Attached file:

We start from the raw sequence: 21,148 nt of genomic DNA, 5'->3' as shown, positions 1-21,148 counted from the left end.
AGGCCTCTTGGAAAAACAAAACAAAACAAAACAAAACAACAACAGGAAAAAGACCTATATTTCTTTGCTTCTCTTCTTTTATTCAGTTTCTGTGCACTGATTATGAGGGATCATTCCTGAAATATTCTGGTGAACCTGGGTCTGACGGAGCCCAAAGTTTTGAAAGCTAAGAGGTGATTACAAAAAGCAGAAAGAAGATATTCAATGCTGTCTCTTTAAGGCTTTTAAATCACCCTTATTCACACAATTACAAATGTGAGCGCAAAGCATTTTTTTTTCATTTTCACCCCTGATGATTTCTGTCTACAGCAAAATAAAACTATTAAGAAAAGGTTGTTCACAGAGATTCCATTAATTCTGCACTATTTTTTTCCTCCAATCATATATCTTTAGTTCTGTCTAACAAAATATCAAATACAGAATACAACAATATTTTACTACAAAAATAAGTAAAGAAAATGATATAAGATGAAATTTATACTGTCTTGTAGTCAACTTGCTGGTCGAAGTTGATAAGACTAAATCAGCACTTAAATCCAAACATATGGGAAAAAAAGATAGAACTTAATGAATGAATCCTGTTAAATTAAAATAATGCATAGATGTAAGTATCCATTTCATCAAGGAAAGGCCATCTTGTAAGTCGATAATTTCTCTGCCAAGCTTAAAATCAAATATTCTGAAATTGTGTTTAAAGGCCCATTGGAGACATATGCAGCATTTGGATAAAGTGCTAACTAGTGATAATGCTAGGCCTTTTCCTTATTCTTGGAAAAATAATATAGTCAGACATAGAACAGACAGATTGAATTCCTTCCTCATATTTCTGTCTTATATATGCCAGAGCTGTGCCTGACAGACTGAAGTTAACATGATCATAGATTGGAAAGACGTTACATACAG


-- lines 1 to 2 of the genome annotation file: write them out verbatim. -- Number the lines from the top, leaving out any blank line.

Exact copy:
We start from the raw sequence: 21,148 nt of genomic DNA, 5'->3' as shown, positions 1-21,148 counted from the left end.
AGGCCTCTTGGAAAAACAAAACAAAACAAAACAAAACAACAACAGGAAAAAGACCTATATTTCTTTGCTTCTCTTCTTTTATTCAGTTTCTGTGCACTGATTATGAGGGATCATTCCTGAAATATTCTGGTGAACCTGGGTCTGACGGAGCCCAAAGTTTTGAAAGCTAAGAGGTGATTACAAAAAGCAGAAAGAAGATATTCAATGCTGTCTCTTTAAGGCTTTTAAATCACCCTTATTCACACAATTACAAATGTGAGCGCAAAGCATTTTTTTTTCATTTTCACCCCTGATGATTTCTGTCTACAGCAAAATAAAACTATTAAGAAAAGGTTGTTCACAGAGATTCCATTAATTCTGCACTATTTTTTTCCTCCAATCATATATCTTTAGTTCTGTCTAACAAAATATCAAATACAGAATACAACAATATTTTACTACAAAAATAAGTAAAGAAAATGATATAAGATGAAATTTATACTGTCTTGTAGTCAACTTGCTGGTCGAAGTTGATAAGACTAAATCAGCACTTAAATCCAAACATATGGGAAAAAAAGATAGAACTTAATGAATGAATCCTGTTAAATTAAAATAATGCATAGATGTAAGTATCCATTTCATCAAGGAAAGGCCATCTTGTAAGTCGATAATTTCTCTGCCAAGCTTAAAATCAAATATTCTGAAATTGTGTTTAAAGGCCCATTGGAGACATATGCAGCATTTGGATAAAGTGCTAACTAGTGATAATGCTAGGCCTTTTCCTTATTCTTGGAAAAATAATATAGTCAGACATAGAACAGACAGATTGAATTCCTTCCTCATATTTCTGTCTTATATATGCCAGAGCTGTGCCTGACAGACTGAAGTTAACATGATCATAGATTGGAAAGACGTTACATACAG